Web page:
Katsa has been able to kill a man with her bare hands since she was eight – she’s a Graceling, one of the rare people in her land born with an extreme skill. As niece of the king, she should be able to live a life of privilege, but Graced as she is with killing, she is forced to work as the king’s thug.
When she first meets Prince Po, Graced with combat skills, Katsa has no hint of how her life is about to change.
She never expects to become Po’s friend.
She never expects to learn a new truth about her own Grace – or about a terrible secret that lies hidden far away.
After reading some reviews, I have to agree, there is a bit of a Feminist overkill.
Katsa seems to take every measure to strip herself of her femininity, mentally and physically. I don’t know if I would consider myself a feminist, but I know I could make it on my own, I’m confident and independent and I don’t need a man to save me. But that doesn’t mean I can’t look pretty, take pride in my appearance and my femininity. Katsa just goes overboard with it sometimes. Ok fine, you don’t line to wear dresses, whatever. Ya, I get having long hair can be annoying, but you don’t have to hack it all off and try to make it look like a boy. And just because someone offers to protect you doesn’t mean they think you are helpless, maybe they just don’t want you killing and torturing people to “protect” yourself since that’s the only way you know how to do things. I mean seriously.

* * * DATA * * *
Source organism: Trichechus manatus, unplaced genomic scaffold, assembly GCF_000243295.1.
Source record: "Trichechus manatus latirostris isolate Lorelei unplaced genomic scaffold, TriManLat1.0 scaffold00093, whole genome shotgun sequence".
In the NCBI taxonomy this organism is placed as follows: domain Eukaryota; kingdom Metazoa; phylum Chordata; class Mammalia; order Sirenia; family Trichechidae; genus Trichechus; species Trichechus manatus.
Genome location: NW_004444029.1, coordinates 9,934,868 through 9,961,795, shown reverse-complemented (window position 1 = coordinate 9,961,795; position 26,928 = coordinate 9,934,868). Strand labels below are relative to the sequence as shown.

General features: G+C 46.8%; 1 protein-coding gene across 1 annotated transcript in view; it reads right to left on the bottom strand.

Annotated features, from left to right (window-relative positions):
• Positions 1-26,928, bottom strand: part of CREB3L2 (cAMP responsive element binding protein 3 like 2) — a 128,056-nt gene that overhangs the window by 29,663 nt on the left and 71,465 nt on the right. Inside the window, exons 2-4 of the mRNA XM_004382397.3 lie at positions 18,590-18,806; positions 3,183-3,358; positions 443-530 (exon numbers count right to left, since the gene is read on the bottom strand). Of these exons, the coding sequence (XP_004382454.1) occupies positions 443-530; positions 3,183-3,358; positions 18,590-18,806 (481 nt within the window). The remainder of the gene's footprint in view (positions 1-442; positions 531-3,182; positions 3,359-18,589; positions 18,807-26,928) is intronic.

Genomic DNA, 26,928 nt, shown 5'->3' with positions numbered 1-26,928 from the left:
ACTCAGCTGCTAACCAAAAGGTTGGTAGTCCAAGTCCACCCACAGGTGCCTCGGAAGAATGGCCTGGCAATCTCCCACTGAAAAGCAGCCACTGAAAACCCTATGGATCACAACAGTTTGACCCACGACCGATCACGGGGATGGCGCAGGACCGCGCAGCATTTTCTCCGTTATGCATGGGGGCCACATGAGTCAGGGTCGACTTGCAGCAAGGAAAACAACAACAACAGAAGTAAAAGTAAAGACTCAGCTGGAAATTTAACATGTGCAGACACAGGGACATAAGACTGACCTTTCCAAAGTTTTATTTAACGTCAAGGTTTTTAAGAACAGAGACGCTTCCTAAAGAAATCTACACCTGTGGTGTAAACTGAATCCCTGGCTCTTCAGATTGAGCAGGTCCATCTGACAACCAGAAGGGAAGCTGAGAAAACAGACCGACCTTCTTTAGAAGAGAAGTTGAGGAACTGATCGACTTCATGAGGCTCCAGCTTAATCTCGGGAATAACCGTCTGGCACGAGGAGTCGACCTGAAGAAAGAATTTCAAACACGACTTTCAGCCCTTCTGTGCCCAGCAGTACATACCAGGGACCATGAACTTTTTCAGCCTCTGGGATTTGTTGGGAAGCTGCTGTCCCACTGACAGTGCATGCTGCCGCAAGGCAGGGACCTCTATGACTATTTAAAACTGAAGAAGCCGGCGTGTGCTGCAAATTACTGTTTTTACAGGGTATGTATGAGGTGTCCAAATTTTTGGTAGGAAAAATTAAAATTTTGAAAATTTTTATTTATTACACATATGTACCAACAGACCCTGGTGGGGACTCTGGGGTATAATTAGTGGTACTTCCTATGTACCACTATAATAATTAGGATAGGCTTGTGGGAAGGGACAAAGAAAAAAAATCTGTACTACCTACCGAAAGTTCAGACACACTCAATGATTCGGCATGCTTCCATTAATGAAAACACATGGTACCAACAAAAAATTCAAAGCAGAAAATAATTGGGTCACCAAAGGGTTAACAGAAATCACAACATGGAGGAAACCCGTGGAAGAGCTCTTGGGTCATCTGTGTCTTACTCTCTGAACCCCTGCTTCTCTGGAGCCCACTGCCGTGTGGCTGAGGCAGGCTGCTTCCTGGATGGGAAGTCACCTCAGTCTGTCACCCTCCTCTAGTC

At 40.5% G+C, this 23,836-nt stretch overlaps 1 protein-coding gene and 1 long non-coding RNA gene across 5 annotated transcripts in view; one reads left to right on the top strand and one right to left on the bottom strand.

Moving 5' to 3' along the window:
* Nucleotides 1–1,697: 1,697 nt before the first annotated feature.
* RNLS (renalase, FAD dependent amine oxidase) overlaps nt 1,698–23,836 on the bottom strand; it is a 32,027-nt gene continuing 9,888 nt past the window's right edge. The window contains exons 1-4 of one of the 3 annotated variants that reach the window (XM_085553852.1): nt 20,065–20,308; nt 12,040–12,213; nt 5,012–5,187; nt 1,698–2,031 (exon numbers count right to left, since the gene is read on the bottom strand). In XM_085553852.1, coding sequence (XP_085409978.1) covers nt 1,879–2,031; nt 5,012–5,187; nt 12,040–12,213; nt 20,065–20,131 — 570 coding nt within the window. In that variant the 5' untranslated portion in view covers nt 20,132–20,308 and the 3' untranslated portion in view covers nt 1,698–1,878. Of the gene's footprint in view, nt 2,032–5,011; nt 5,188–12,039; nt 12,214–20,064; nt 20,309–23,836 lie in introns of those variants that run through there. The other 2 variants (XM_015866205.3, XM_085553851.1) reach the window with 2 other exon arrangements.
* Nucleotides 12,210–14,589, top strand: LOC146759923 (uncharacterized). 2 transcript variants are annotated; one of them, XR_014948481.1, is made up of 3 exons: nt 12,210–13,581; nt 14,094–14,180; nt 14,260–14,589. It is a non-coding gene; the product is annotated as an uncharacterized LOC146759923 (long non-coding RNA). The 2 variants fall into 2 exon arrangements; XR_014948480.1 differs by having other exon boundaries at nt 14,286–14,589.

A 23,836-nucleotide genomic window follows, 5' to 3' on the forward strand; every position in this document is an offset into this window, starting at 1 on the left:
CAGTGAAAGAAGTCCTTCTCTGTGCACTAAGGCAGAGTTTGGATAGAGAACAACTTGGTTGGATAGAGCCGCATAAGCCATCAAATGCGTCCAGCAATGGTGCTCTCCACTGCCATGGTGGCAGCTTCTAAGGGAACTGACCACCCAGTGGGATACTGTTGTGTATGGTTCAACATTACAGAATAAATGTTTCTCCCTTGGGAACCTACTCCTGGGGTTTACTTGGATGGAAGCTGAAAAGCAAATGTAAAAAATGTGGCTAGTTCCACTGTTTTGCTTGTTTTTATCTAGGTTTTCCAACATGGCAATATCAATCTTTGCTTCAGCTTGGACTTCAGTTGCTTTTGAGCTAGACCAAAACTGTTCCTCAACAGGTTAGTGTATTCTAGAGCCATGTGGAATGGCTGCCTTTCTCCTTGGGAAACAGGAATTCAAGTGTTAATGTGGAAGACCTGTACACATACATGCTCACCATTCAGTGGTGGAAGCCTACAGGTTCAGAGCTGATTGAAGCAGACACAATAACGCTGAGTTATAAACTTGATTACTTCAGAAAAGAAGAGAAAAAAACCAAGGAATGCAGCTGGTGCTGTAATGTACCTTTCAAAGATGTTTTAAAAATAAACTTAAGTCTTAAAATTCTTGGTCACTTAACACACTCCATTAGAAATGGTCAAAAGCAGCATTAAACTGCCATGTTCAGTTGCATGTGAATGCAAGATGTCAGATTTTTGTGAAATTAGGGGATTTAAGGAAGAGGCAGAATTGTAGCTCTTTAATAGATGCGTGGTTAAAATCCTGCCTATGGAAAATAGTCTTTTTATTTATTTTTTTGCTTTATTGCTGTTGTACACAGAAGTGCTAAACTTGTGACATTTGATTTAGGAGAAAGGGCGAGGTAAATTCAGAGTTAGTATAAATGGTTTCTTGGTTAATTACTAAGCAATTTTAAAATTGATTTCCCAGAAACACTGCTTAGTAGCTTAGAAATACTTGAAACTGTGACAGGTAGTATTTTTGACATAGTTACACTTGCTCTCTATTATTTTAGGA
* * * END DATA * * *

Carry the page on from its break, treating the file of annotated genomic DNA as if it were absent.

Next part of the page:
And don’t even get me started on the marriage thing, honestly, not all men want to marry you just to make you their servant. The depiction of marriage portrayed in this is so archaic. She thinks the title of wife will make her different, but devoting herself to Po as his partner and lover won’t? That doesn’t even make sense to me. Marriage is a partnership, not an ownership, and with all the other modern flare this book pulls in that’s the thing that irks me the most. In general though, the modernity of the book annoyed me throughout. I would be in a flow of conversation that was easy and then all of a sudden things would get stiff and I felt like in was thrust into an Austen book with proper decorum as the underlying dictator of life. It just doesn’t make sense to me.
There was an interesting story though, and I liked the idea of the Grace’s though I would have liked some info as to where they came from. It seemed to drag a bit too. Po was a great character, and I really liked Bitterblue. I was Content with the ending, I think their devotion to each other, yet unwillingness to marry, makes more sense with their goals, not as an anti-marriage stance, and it was clear they pictured being together for a while, if not explicitly saying forever.
Since the series doesn’t follow the same protagonists I don’t think I am going to continue it, especially since the reviews for the second one, Fire, were not all that great. Since I liked Bitterblue though, I may read her book, which is the last in the series, it seems like they can stand alone as well as be a cohesive series so we’ll see how that goes. I have a lot on my TBR list before I decide on Bitterblue though.